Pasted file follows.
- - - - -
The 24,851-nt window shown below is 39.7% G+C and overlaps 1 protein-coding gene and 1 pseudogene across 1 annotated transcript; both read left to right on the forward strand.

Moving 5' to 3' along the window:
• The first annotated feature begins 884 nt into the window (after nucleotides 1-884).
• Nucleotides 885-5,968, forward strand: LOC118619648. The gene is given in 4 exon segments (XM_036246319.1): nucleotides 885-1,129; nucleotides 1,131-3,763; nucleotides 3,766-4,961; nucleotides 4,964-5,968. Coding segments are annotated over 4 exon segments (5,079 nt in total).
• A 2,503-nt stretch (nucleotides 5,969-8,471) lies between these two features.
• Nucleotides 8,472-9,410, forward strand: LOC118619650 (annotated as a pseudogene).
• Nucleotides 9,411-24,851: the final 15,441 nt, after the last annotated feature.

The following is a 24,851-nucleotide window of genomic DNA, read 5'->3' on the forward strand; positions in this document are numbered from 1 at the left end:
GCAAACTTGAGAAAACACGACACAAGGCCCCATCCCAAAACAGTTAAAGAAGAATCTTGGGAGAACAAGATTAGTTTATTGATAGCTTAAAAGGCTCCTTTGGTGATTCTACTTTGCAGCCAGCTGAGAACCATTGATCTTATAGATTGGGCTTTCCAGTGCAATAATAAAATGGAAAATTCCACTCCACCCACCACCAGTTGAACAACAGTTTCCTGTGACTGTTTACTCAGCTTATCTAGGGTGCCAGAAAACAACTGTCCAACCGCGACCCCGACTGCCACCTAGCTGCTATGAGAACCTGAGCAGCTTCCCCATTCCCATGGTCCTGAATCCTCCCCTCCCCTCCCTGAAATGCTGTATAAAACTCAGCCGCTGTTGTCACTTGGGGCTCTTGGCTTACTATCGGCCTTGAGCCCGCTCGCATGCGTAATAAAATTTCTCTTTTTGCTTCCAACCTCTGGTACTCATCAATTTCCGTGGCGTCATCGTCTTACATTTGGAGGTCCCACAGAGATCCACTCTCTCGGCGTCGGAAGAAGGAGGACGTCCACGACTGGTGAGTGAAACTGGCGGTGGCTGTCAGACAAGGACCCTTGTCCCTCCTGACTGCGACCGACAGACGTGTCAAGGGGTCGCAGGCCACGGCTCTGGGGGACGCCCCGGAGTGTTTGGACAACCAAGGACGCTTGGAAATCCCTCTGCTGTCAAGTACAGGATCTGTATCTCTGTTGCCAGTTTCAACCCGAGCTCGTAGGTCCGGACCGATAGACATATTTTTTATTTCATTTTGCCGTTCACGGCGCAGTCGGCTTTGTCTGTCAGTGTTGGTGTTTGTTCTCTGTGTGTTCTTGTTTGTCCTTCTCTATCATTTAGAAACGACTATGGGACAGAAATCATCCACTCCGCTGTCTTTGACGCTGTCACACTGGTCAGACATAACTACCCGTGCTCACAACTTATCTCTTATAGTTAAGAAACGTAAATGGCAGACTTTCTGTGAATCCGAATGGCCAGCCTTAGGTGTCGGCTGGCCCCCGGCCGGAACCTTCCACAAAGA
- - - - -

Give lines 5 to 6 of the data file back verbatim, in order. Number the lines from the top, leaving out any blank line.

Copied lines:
• A 2,503-nt stretch (nucleotides 5,969-8,471) lies between these two features.
• Nucleotides 8,472-9,410, forward strand: LOC118619650 (annotated as a pseudogene).